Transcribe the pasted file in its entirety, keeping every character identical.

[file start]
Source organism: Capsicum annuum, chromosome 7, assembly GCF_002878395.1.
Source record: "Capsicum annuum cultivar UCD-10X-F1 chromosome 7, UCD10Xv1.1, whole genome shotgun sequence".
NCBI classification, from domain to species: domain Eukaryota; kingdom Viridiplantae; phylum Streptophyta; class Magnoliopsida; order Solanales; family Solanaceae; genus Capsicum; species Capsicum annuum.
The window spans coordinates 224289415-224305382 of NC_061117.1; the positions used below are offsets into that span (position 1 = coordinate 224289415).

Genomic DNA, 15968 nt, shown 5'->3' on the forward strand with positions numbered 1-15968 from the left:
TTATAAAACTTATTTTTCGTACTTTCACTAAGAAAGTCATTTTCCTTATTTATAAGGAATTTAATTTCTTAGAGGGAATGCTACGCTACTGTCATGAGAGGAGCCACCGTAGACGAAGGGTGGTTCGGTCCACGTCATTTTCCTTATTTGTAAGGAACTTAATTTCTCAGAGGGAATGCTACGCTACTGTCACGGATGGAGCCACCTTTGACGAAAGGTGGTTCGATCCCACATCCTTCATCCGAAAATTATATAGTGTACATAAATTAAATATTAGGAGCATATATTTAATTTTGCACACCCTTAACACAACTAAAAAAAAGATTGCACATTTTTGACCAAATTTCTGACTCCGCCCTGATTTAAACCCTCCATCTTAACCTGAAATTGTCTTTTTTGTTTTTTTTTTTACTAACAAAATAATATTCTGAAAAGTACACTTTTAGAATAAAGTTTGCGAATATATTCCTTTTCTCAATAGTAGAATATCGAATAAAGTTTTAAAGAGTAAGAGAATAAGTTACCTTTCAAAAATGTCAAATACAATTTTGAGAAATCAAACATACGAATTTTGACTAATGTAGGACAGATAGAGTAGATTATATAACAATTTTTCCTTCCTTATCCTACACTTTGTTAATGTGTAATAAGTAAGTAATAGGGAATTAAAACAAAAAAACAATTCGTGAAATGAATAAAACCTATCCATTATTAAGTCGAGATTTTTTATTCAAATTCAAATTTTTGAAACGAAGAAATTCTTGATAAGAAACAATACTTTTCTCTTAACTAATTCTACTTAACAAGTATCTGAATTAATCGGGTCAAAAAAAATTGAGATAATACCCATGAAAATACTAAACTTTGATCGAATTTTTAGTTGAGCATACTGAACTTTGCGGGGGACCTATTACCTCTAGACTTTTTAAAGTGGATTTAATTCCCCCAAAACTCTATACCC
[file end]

Source organism: Capsicum annuum, chromosome 7, assembly GCF_002878395.1.
Source record: "Capsicum annuum cultivar UCD-10X-F1 chromosome 7, UCD10Xv1.1, whole genome shotgun sequence".
NCBI classification, from domain to species: domain Eukaryota; kingdom Viridiplantae; phylum Streptophyta; class Magnoliopsida; order Solanales; family Solanaceae; genus Capsicum; species Capsicum annuum.
The window spans coordinates 224289415-224305382 of NC_061117.1; the positions used below are offsets into that span (position 1 = coordinate 224289415).

Genomic DNA, 15968 nt, shown 5'->3' on the forward strand with positions numbered 1-15968 from the left:
TTATAAAACTTATTTTTCGTACTTTCACTAAGAAAGTCATTTTCCTTATTTATAAGGAATTTAATTTCTTAGAGGGAATGCTACGCTACTGTCATGAGAGGAGCCACCGTAGACGAAGGGTGGTTCGGTCCACGTCATTTTCCTTATTTGTAAGGAACTTAATTTCTCAGAGGGAATGCTACGCTACTGTCACGGATGGAGCCACCTTTGACGAAAGGTGGTTCGATCCCACATCCTTCATCCGAAAATTATATAGTGTACATAAATTAAATATTAGGAGCATATATTTAATTTTGCACACCCTTAACACAACTAAAAAAAAGATTGCACATTTTTGACCAAATTTCTGACTCCGCCCTGATTTAAACCCTCCATCTTAACCTGAAATTGTCTTTTTTGTTTTTTTTTTTACTAACAAAATAATATTCTGAAAAGTACACTTTTAGAATAAAGTTTGCGAATATATTCCTTTTCTCAATAGTAGAATATCGAATAAAGTTTTAAAGAGTAAGAGAATAAGTTACCTTTCAAAAATGTCAAATACAATTTTGAGAAATCAAACATACGAATTTTGACTAATGTAGGACAGATAGAGTAGATTATATAACAATTTTTCCTTCCTTATCCTACACTTTGTTAATGTGTAATAAGTAAGTAATAGGGAATTAAAACAAAAAAACAATTCGTGAAATGAATAAAACCTATCCATTATTAAGTCGAGATTTTTTATTCAAATTCAAATTTTTGAAACGAAGAAATTCTTGATAAGAAACAATACTTTTCTCTTAACTAATTCTACTTAACAAGTATCTGAATTAATCGGGTCAAAAAAAATTGAGATAATACCCATGAAAATACTAAACTTTGATCGAATTTTTAGTTGAGCATACTGAACTTTGCGGGGGACCTATTACCTCTAGACTTTTTAAAGTGGATTTAATTCCCCCAAAACTCTATACCC